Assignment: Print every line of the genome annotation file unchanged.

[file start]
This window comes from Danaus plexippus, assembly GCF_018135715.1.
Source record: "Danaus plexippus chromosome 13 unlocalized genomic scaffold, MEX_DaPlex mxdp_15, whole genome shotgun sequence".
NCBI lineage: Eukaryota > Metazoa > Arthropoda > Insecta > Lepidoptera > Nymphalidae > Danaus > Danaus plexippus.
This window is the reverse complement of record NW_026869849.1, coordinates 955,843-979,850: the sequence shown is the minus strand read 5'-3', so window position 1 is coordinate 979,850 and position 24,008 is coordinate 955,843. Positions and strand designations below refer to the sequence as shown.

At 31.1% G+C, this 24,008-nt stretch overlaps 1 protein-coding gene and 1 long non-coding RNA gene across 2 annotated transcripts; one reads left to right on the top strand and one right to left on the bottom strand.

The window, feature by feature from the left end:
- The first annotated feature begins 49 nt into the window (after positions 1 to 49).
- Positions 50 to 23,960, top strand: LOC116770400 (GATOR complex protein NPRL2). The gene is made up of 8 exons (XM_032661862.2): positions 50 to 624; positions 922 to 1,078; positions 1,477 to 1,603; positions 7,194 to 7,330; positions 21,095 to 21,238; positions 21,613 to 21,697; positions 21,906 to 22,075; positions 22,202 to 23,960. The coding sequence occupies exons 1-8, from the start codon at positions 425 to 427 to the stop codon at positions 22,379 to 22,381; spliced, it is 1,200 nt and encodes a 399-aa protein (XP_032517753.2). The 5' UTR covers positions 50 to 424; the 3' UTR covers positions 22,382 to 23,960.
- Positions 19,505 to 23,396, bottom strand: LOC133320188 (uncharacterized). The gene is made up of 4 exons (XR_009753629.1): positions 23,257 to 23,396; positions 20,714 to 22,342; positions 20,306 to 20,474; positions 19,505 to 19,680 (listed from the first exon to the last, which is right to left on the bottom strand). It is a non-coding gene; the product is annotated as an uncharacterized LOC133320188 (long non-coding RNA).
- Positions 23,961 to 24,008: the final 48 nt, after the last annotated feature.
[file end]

This window comes from Danaus plexippus, assembly GCF_018135715.1.
Source record: "Danaus plexippus chromosome 13 unlocalized genomic scaffold, MEX_DaPlex mxdp_15, whole genome shotgun sequence".
NCBI lineage: Eukaryota > Metazoa > Arthropoda > Insecta > Lepidoptera > Nymphalidae > Danaus > Danaus plexippus.
This window is the reverse complement of record NW_026869849.1, coordinates 955,843-979,850: the sequence shown is the minus strand read 5'-3', so window position 1 is coordinate 979,850 and position 24,008 is coordinate 955,843. Positions and strand designations below refer to the sequence as shown.

At 31.1% G+C, this 24,008-nt stretch overlaps 1 protein-coding gene and 1 long non-coding RNA gene across 2 annotated transcripts; one reads left to right on the top strand and one right to left on the bottom strand.

The window, feature by feature from the left end:
- The first annotated feature begins 49 nt into the window (after positions 1 to 49).
- Positions 50 to 23,960, top strand: LOC116770400 (GATOR complex protein NPRL2). The gene is made up of 8 exons (XM_032661862.2): positions 50 to 624; positions 922 to 1,078; positions 1,477 to 1,603; positions 7,194 to 7,330; positions 21,095 to 21,238; positions 21,613 to 21,697; positions 21,906 to 22,075; positions 22,202 to 23,960. The coding sequence occupies exons 1-8, from the start codon at positions 425 to 427 to the stop codon at positions 22,379 to 22,381; spliced, it is 1,200 nt and encodes a 399-aa protein (XP_032517753.2). The 5' UTR covers positions 50 to 424; the 3' UTR covers positions 22,382 to 23,960.
- Positions 19,505 to 23,396, bottom strand: LOC133320188 (uncharacterized). The gene is made up of 4 exons (XR_009753629.1): positions 23,257 to 23,396; positions 20,714 to 22,342; positions 20,306 to 20,474; positions 19,505 to 19,680 (listed from the first exon to the last, which is right to left on the bottom strand). It is a non-coding gene; the product is annotated as an uncharacterized LOC133320188 (long non-coding RNA).
- Positions 23,961 to 24,008: the final 48 nt, after the last annotated feature.